It\'s been a few years since Carl Craig\'s Detroit based independent label Planet E Communications has released an artist album. And Craig hasn\'t chosen just any album for his label\'s return to releasing full lengths. This is a very special record from his fellow Detroiter, former neighbor and long-term close friend Kenny Larkin, who also happens to be one of the most original producers to emerge from Detroit.
Kenny Larkin\'s last album \"Funkfaker\" was released in France in 2004. Dropped under his Dark Comedy moniker it was much more of a deep exploration into a new kind of funk. It was a step away from his electronic roots, and a more experimental work when considered in the body of his musical work. “Keys, Strings, Tambourines” however goes back to where Larkin started - back to his days as a youngster going to The Shelter and Music Institute in Detroit. \"Inspiration for this album simply came from the love of electronic music\" says Kenny.
What\'s clear is that the playfully titled “Keys, Strings, Tambourines” just also happens to be in the creators own words - \"my most dance floor oriented album to date.\" This makes great sense right now. In terms of electronic music we are at a crossroads where people feel the need either to go Pop or feed the dance floor. Larkin manages to do the latter with fine skill but in typical Larkin and Planet E style this is no ordinary simple dance floor album.
Take the first single from the album, \"You Are.\" It\'s based in part on the phenomena of \"The Secret\" - Kenny\'s vocal here is something that wouldn\'t have been featured on earlier Larkin albums prior to \"Funkfaker.\" It\'s a track that sees him expanding beyond the dance floor into some kind of new twisted song territory that most definitively isn\'t pop - it\'s electronic, it\'s Detroit, it\'s twisted. Perhaps he\'s just taking in his now very Los Angeles lifestyle (he moved there in the early \'00s) which sees him hiking the Hollywood hills and spending his non-music time doing stand-up comedy and learning how to act in and shoot independent films and productions of his own and others. In April 2008, he helped produce, shoot, and act in a TV sitcom pilot also featuring Hollywood bad boy actor Tom Sizemore.
“Keys, Strings, Tambourines” does reflect Larkin’s cinematic interest. It\'s a record with a sense of drama - pounding pulsations of dramatic energy inform many of the tracks. This is Techno with a pulse and heart that reminds us again that many of the best ideas in electronic music started right here in America and that America is still producing top-level material. Techno isn’t, as some would have you believe, only still alive and creative in Germany.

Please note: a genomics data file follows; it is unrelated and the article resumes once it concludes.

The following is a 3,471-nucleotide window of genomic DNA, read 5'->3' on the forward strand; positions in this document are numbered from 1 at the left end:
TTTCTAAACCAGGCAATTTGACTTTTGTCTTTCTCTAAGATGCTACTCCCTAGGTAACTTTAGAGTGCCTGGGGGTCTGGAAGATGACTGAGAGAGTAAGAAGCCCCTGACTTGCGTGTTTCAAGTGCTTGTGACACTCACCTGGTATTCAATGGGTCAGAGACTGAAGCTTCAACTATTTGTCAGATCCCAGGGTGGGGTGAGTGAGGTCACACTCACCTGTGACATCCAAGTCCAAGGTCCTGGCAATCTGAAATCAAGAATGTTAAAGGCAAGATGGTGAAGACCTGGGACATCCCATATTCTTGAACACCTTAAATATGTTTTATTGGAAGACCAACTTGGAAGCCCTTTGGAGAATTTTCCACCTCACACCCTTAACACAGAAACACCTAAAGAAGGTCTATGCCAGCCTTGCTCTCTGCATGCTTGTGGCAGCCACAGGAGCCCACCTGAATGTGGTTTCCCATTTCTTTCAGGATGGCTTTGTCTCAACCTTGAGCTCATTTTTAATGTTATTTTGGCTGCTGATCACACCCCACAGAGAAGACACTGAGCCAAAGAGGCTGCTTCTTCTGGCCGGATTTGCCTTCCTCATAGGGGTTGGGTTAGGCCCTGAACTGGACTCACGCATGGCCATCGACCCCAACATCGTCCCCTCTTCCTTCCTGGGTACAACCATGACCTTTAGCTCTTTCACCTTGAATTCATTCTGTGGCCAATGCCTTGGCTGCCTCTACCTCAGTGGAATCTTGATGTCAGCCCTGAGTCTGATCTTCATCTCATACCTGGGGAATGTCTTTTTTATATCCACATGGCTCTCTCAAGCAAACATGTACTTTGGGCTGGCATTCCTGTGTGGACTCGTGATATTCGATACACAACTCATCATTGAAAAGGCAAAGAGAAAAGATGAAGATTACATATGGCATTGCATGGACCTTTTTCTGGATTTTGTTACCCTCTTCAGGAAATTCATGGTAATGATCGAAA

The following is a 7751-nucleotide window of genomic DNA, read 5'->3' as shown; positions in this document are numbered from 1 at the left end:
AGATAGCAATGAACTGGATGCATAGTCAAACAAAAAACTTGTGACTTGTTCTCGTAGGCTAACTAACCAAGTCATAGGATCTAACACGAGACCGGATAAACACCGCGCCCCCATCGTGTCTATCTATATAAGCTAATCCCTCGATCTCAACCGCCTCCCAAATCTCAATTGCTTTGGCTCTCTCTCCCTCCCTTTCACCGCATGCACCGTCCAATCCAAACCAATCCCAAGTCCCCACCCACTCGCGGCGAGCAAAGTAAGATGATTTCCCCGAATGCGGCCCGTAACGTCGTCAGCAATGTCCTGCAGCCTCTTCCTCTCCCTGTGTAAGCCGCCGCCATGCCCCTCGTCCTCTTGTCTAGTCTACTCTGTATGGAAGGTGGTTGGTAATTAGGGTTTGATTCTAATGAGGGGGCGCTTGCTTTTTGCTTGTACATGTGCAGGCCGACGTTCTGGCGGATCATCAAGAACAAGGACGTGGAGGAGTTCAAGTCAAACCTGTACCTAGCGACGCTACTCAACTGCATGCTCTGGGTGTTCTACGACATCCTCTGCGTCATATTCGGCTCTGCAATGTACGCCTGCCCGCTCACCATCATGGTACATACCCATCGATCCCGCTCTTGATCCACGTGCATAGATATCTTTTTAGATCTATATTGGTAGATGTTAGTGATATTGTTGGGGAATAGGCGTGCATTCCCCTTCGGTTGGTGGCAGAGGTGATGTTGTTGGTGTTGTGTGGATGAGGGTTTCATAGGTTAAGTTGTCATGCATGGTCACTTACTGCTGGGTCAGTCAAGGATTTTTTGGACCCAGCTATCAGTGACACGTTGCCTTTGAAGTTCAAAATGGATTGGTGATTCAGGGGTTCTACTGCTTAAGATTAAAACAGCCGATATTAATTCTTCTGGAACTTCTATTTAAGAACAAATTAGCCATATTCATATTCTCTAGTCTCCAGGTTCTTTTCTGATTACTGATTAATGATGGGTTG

Larkin\'s favorite track on the album is a prime example - called \"Glob\" Kenny says \"I wrote it on my last tour in Australia in a hotel in Sydney – a very nice mental place to write music, and that song came out. I love it. Usually when an artist picks a favorite, it goes over most people\'s heads. I don\'t know why.... I associate a lot of good things with writing that song in Sydney, probably due to the success of the tour itself.\" Simply put the track is simply one highlight on an album full of them. “Keys, Strings, Tambourines” isn\'t the kind of record that is easy to pull favorites from. It functions best as a total work.
Discussing the rest of the album, which includes an upcoming bumping second single \"Bass Mode,\" Kenny reveals that \"the majority of the album was written at my home in LA, but I flew to Detroit a few times to work in Carl\'s studio which did wonders for my inspiration. Nothing can top the type of inspiration I get from being in a proper studio environment in Detroit. I stayed in Carl\'s studio and worked for days!\" Perhaps it\'s the massive club like bass bins in that Detroit studio that impacted the bass feeling on the record, or maybe it was just that Kenny was back home in the D. The town that gave him an award in 1995 as \"Best Techno Artist.\"
Maybe it\'s just that he was away from his usual LA distractions, which include regular slots as a stand-up comedian. He says that he now spends around 40% of his time on comedy and other acting interests In LA. The other 60% is spend working on music and traveling. Right now he\'s also busy developing a new live show for a tour of Europe this summer. Does he consider himself a comedian who makes music or a musician who does comedy? \" I would like to be considered as both equally.\" So don\'t be surprised if you see this Techno man on your TV soon.
Larkin prefers working on \"proper synthesizers,\" and \"mixing on a mixing desk with proper outboard gear.\" You can hear this impact the quality of the music - this sounds tougher and rounder than the newer minimal glitch ridden output of the German crowd, there\'s a warmth here, like that of the California sun and a grit here like that of the Detroit streets.